The "value of a statistical life" is $6.9 million in today's dollars, the Environmental Protection Agency reckoned in May - a drop of nearly $1 million from just five years ago.
The Associated Press discovered the change after a review of cost-benefit analyses over more than a dozen years.
Though it may seem like a harmless bureaucratic recalculation, the devaluation has real consequences.
When drawing up regulations, government agencies put a value on human life and then weigh the costs versus the lifesaving benefits of a proposed rule. The less a life is worth to the government, the less the need for a regulation, such as tighter restrictions on pollution.
Consider, for example, a hypothetical regulation that costs $18 billion to enforce but will prevent 2,500 deaths. At $7.8 million per person (the old figure), the lifesaving benefits outweigh the costs. But at $6.9 million per person, the rule costs more than the lives it saves, so it may not be adopted.
Some environmentalists accuse the Bush administration of changing the value to avoid tougher rules - a charge the EPA denies.
"It appears that they're cooking the books in regards to the value of life," said S. William Becker, executive director of the National Association of Clean Air Agencies, which represents state and local air pollution regulators. "Those decisions are literally a matter of life and death."
Dan Esty, a senior EPA policy official in the administration of the first President Bush and now director of the Yale Center for Environmental Law and Policy, said: "It's hard to imagine that it has other than a political motivation."
Agency officials say they were just following what the science told them.
The EPA figure is not based on people's earning capacity, or their potential contributions to society, or how much they are loved and needed by their friends and family - some of the factors used in insurance claims and wrongful-death lawsuits.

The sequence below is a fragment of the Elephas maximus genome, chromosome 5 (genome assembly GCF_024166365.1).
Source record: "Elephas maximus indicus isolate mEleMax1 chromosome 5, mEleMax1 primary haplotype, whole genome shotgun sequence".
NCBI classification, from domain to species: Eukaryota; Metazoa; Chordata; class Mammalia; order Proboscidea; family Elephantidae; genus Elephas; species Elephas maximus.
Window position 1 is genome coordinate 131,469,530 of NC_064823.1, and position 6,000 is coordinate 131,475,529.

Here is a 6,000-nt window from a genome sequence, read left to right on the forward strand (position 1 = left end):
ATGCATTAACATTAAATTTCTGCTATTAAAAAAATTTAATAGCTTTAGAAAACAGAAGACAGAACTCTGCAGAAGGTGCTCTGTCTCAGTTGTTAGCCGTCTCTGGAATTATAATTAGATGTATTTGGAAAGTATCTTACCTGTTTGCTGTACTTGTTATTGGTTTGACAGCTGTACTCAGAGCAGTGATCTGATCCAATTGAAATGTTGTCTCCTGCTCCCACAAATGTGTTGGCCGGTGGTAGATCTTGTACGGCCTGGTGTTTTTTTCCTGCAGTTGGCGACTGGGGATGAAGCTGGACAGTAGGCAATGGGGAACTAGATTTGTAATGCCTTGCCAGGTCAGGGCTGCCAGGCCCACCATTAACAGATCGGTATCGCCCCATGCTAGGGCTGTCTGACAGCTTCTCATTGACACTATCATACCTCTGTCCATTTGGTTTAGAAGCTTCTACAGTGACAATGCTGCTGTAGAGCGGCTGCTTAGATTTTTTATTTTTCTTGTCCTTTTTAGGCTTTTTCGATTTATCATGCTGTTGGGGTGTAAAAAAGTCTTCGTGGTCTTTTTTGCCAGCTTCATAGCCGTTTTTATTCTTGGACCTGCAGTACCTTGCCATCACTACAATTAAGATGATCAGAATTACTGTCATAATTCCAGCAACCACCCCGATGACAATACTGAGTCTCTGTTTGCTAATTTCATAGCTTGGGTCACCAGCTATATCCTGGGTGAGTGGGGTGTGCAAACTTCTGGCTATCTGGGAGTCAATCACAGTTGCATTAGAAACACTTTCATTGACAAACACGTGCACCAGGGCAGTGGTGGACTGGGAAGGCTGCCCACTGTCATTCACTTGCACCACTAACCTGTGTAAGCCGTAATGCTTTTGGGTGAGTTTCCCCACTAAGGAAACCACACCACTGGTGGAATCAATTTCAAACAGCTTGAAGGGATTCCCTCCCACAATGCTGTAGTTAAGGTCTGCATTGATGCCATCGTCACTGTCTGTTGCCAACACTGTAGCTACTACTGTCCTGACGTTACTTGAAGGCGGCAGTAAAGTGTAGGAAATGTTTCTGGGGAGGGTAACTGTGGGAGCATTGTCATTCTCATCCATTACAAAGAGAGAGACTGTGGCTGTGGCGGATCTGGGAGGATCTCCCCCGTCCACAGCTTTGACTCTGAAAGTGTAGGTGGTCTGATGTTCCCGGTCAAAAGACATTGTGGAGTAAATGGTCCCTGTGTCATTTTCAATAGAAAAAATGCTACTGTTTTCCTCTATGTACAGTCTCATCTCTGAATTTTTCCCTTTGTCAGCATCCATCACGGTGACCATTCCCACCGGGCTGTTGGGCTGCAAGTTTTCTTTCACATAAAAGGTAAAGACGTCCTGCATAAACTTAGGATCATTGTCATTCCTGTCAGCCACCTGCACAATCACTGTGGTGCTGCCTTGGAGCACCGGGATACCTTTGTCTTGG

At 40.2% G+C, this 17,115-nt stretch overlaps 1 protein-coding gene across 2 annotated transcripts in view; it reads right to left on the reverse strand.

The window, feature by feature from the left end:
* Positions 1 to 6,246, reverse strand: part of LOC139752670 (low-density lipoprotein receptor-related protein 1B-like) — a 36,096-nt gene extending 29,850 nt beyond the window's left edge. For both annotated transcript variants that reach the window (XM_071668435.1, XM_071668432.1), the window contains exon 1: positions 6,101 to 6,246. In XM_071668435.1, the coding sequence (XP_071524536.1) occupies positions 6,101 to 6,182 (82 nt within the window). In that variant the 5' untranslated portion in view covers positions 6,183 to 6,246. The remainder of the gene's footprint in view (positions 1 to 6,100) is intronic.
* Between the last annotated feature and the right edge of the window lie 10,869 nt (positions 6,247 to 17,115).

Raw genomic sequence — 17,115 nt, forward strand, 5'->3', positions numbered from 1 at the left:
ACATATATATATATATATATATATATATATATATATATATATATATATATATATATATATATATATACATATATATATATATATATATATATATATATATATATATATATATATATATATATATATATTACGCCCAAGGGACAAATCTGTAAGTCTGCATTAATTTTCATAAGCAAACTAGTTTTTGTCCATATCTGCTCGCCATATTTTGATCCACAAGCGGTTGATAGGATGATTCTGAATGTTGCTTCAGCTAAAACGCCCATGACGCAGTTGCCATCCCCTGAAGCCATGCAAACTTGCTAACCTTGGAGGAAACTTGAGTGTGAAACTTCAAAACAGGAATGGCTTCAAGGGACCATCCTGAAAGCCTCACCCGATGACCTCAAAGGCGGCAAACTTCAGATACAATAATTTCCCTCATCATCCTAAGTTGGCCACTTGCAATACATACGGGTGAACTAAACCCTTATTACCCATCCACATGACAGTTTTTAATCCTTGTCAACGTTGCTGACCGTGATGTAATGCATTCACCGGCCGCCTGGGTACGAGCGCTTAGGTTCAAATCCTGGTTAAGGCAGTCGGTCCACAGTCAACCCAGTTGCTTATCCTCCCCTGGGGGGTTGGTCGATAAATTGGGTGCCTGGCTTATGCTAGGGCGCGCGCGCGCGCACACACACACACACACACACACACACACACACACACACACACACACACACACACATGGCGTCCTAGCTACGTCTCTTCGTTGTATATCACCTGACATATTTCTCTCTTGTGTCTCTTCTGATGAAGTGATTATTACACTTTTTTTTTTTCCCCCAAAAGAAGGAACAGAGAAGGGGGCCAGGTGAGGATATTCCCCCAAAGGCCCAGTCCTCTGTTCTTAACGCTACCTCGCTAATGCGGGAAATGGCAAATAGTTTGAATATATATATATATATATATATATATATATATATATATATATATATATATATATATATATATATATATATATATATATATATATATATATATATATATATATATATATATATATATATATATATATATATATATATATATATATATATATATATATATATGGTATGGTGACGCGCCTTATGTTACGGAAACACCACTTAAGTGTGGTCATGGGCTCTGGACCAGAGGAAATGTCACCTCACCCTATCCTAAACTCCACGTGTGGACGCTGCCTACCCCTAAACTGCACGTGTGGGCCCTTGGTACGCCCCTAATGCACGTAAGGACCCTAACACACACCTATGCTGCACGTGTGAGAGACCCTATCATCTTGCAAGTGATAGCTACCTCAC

Instead, economists calculate the value based on what people are willing to pay to avoid certain risks, and on how much extra employers pay their workers to take on additional risks. Most of the data is drawn from payroll statistics; some comes from opinion surveys. According to the EPA, people shouldn't think of the number as a price tag on a life.
The EPA made the changes in two steps. First, in 2004, the agency cut the estimated value of a life by 8 percent. Then, in a rule governing train and boat air pollution this May, the agency took away the normal adjustment for one year's inflation. Between the two changes, the value of a life fell 11 percent, based on today's dollar.
EPA officials say the adjustment was not significant and was based on better economic studies. The reduction reflects consumer preferences, said Al McGartland, director of EPA's office of policy, economics and innovation.
"It's our best estimate of what consumers are willing to pay to reduce similar risks to their own lives," McGartland said.
But EPA's cut "doesn't make sense," said Vanderbilt University economist Kip Viscusi. EPA partly based its reduction on his work. "As people become more affluent, the value of statistical lives go up as well. It has to." Viscusi also said no study has shown that Americans are less willing to pay to reduce risks.
At the same time that EPA was trimming the value of life, the Department of Transportation twice raised its life value figure. But its number is still lower than the EPA's.
EPA traditionally has put the highest value on life of any government agency and still does, despite efforts by administrations to bring uniformity to that figure among all departments.
Not all of EPA uses the reduced value. The agency's water division never adopted the change and in 2006 used $8.7 million in current dollars.
From 1996 to 2003, EPA kept the value of a statistical life generally around $7.8 million to $7.96 million in current dollars, according to reports analyzed by The AP. In 2004, for a major air pollution rule, the agency lowered the value to $7.15 million in current dollars.
Just how the EPA came up with that figure is complicated and involves two dueling analyses.
Viscusi wrote one of those big studies, coming up with a value of $8.8 million in current dollars. The other study put the number between $2 million and $3.3 million. The co-author of that study, Laura Taylor of North Carolina State University, said her figure was lower because it emphasized differences in pay for various risky jobs, not just risky industries as a whole.
EPA took portions of each study and essentially split the difference - a decision two of the agency's advisory boards faulted or questioned.
"This sort of number-crunching is basically numerology," said Granger Morgan, chairman of EPA's Science Advisory Board and an engineering and public policy professor at Carnegie Mellon University. "This is not a scientific issue."
Other, similar calculations by the Bush administration have proved politically explosive. In 2002, the EPA decided the value of elderly people was 38 percent less than that of people under 70. After the move became public, the agency reversed itself.